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#8 Chicken Pox/Varicella

Total 2011 cases: 513

Chickenpox is a very contagious disease caused by the varicella-zoster virus (VZV). It causes a blister-like rash, itching, tiredness, and fever. Chickenpox can be serious, especially in babies, adults, and people with weakened immune systems. It spreads easily from infected people to others who have never had chickenpox or received the chickenpox vaccine. Chickenpox spreads in the air through coughing or sneezing. It can also be spread by touching or breathing in the virus particles that come from chickenpox blisters.

The best way to prevent chickenpox is to get the chickenpox vaccine. Before the vaccine, about 4 million people would get chickenpox each year in the United States. Also, about 10,600 people were hospitalized and 100 to 150 died each year as a result of chickenpox.

Note: Totals reported to the Division of Viral Diseases, National Center for Immunization and Respiratory Diseases (NCIRD), as of June 30, 2012.

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#7 HIV

Total 2011 cases of new diagnoses: 523

HIV, or the human immunodeficiency virus, is the virus that can lead to acquired immunodeficiency syndrome, or AIDS. Unlike some other viruses, the human body cannot get rid of HIV. That means that once you have HIV, you have it for life.

Note: Total number of HIV cases reported to the Division of HIV/AIDS Prevention, National Center for HIV/AIDS, Viral Hepatitis, STD, and TB Prevention (NCHHSTP) through December 31, 2011.

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#6 Giardiasis

Total 2011 cases: 758

Giardia is transmitted through the fecal-oral route with the ingestion of Giardia cysts through the consumption of fecally contaminated water or through person-to-person (or, to a lesser extent, animal-to-person) transmission. The disease normally is characterized by diarrhea, abdominal cramps, bloating, weight losss, and malabsorption.

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#5 Syphilis

Total 2011 cases: 770

All stages: 770
Primary and secondary: 266

During 2011 nationwide, overall rates of primary and secondary syphilis remained unchanged compared with 2010. Rates among women continued to decrease (33% compared with 2008), but increased among men for the 11th consecutive year. Rates were highest among men aged approximately 20–24 years and 25–29 years for the 4th consecutive year.

During 2007–2011, rates among black men aged 20–24 years nationwide increased from 54.9 to 96.2 cases per 100,000 population (75%); the magnitude of this increase (41.3 cases per 100,000 population) was the greatest reported regardless of age, sex, or race/ethnicity.

"All stages" data includes the following categories: primary, secondary, latent (including early latent, late latent, and latent syphilis of unknown duration), neurosyphilis, late (including late syphilis with clinical manifestations other than neurosyphilis), and congenital syphilis.

Note: All stages Totals reported to the Division of STD Prevention, NCHHSTP, as of June 7, 2012.

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#4 Salmonellosis

Total 2011 cases: 1,049

Salmonella causes an estimated 1.2 million illnesses annually in the United States, approximately 1 million of which are transmitted by food consumed in the US. Salmonella can contaminate a wide range of foods, and different serotypes tend to have different animal reservoirs and food sources, making control challenging.

During 2011, as in previous years, the age group with the highest incidence of salmonellosis nationwide was children aged <5 years. Salmonellosis is reported most frequently in late summer and early fall; in 2011, this seasonality was again evident, with most reports during July–October. Salmonella infections have not declined over the past 10 years.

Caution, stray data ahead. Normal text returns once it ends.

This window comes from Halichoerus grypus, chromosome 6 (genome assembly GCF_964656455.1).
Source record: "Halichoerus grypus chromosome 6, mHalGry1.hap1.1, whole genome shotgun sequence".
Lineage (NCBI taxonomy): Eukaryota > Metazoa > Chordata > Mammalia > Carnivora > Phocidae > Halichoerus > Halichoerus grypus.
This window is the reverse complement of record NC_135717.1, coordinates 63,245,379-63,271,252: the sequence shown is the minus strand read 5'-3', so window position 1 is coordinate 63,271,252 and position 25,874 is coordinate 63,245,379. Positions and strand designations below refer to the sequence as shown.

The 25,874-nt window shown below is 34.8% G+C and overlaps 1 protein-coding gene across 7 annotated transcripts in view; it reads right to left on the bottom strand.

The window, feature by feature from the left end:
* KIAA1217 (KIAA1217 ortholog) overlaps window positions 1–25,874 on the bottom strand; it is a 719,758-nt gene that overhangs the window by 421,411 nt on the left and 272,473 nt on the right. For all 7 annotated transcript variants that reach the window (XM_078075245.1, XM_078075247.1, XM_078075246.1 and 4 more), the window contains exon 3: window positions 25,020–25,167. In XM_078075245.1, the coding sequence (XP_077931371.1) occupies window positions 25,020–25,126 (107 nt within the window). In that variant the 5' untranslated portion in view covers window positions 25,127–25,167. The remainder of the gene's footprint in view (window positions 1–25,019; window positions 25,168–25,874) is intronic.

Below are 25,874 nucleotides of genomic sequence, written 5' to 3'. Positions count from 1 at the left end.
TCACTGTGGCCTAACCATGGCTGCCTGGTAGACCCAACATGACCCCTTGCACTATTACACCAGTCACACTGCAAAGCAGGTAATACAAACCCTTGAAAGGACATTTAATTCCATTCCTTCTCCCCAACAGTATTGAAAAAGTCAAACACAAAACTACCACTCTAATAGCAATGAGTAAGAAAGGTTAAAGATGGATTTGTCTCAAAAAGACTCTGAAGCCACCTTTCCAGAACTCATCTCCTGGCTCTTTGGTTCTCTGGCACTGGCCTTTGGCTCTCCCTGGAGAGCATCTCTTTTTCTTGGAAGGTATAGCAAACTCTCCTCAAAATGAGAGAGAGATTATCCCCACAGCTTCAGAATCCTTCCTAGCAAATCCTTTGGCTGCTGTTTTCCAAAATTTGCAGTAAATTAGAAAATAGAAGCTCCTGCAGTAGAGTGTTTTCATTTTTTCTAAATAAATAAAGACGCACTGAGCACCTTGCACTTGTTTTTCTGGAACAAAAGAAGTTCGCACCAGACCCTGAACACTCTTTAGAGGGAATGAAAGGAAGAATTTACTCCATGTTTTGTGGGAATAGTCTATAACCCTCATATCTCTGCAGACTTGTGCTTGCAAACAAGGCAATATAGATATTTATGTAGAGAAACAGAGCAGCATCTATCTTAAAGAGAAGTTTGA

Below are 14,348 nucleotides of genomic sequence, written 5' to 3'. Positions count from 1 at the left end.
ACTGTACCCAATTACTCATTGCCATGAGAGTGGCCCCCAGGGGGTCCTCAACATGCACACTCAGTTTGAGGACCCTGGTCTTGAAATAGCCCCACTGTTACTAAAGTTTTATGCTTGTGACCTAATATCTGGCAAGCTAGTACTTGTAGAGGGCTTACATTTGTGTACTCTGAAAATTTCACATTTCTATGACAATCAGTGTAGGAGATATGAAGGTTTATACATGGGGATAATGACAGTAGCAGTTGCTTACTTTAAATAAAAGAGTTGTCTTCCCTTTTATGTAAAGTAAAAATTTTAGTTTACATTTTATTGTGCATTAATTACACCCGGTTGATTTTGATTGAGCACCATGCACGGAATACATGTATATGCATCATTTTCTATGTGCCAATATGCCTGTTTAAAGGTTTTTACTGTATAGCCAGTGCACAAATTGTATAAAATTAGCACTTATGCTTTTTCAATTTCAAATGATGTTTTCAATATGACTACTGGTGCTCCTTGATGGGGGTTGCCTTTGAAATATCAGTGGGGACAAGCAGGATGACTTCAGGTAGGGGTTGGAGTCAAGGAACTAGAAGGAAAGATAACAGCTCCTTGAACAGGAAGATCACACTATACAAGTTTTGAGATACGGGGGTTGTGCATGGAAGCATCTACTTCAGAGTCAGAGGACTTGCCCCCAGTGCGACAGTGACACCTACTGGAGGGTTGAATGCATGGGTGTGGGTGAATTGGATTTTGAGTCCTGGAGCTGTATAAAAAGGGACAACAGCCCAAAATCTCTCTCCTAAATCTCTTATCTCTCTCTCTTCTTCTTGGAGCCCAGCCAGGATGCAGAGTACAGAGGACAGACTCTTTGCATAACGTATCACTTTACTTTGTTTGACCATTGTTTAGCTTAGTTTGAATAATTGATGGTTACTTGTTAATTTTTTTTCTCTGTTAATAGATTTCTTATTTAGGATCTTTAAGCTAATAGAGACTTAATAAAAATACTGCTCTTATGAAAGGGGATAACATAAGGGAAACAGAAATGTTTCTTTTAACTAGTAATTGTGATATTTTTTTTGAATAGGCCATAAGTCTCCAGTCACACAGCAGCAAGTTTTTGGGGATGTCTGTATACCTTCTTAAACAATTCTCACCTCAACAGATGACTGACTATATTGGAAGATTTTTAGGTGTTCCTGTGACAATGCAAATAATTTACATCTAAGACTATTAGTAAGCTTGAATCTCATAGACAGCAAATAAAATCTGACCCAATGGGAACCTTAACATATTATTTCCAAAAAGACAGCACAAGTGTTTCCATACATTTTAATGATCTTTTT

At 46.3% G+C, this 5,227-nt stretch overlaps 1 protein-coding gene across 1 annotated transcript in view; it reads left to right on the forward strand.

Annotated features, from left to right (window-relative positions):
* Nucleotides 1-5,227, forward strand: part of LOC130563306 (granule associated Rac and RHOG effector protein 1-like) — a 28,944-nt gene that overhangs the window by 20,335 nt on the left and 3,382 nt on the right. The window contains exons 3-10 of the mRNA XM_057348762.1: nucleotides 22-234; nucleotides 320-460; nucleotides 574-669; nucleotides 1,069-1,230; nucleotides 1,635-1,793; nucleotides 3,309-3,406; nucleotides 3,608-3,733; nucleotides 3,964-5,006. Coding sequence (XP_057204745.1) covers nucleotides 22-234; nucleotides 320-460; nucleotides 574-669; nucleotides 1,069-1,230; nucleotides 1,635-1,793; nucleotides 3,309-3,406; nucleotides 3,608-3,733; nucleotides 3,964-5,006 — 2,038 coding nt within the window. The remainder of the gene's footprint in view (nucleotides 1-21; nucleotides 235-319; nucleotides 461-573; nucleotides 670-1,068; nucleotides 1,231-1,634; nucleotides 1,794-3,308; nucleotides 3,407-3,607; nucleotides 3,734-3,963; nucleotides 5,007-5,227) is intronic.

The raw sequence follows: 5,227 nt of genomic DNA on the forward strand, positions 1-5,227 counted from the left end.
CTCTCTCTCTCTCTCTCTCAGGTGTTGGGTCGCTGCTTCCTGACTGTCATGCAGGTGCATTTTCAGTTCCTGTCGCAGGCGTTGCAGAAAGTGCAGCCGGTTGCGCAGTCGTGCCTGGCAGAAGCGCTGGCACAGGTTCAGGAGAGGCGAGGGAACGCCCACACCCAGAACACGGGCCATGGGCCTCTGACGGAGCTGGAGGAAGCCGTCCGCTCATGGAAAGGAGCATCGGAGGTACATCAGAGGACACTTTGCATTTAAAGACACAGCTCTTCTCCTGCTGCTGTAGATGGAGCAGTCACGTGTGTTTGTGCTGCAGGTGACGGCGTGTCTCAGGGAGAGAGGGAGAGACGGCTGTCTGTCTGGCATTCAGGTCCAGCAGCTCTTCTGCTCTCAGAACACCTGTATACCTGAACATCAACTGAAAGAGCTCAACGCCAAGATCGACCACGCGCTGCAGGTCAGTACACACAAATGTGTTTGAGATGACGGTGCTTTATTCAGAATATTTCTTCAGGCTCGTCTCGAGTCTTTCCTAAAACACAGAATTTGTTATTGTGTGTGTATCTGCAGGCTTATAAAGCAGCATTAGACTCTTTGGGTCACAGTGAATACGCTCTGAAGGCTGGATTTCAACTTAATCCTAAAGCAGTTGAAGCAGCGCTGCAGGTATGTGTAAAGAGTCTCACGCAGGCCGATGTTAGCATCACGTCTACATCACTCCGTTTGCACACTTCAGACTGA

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#3 Gonorrhea

Total 2011 cases: 2,353

After a 79% decline in the rate of reported gonorrhea during 1975–2009, and after reaching the lowest gonorrhea rate recorded in 2009, the national gonorrhea rate increased in 2011 for the second consecutive year.

During 2009–2011, the national rate of gonorrheal infection increased by 6% to 104 cases per 100,000 population. In 2011, the rate increased among men and women, among all racial/ethnic groups, and in all four regions of the US (West, Midwest, Northeast, and South). As in previous years, the highest rates were observed among persons aged 15–24 years, among blacks, and in the South. In 2011, the gonorrhea rate among blacks was 17 times higher than the rate among whites (427 cases in blacks per 100,000 population compared with 25 cases in whites per 100,000 population.

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#2 Lyme disease

Total 2011 cases: 2,476

Confirmed: 1,801
Probable: 675

National surveillance for Lyme disease was implemented in the United States in 1991 using a case definition based on clinical and laboratory findings.

The number of confirmed and probable Lyme disease cases reported to CDC increased by 2,939 (9.7%) in 2011 over 2010. Nevertheless, the total number of reported cases remained substantially lower than in either 2008 or 2009. Unlike 2010, when reported cases decreased in nearly all Northeastern and mid-Atlantic states, no consistent regional trend was apparent in 2011.

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#1 Chlamydia

Total 2011 cases: 22,764

In 2011, approximately 1.4 million cases of Chlamydia trachomatis infections were reported, the largest number of cases ever reported to CDC for any condition. This case count corresponds to a rate of 457.6 cases per 100,000 population, an increase of 8% compared with the rate in 2010.

Rates of reported chlamydial infections among women have been increasing annually since the late 1980s, when public programs for screening and treatment of women were established to avert pelvic inflammatory disease and related complications. The continued increase in chlamydia case reports in 2011 likely represents a continued increase in screening for this usually asymptomatic infection, expanded use of more sensitive tests, and more complete national reporting; however, it also might reflect an increase in morbidity.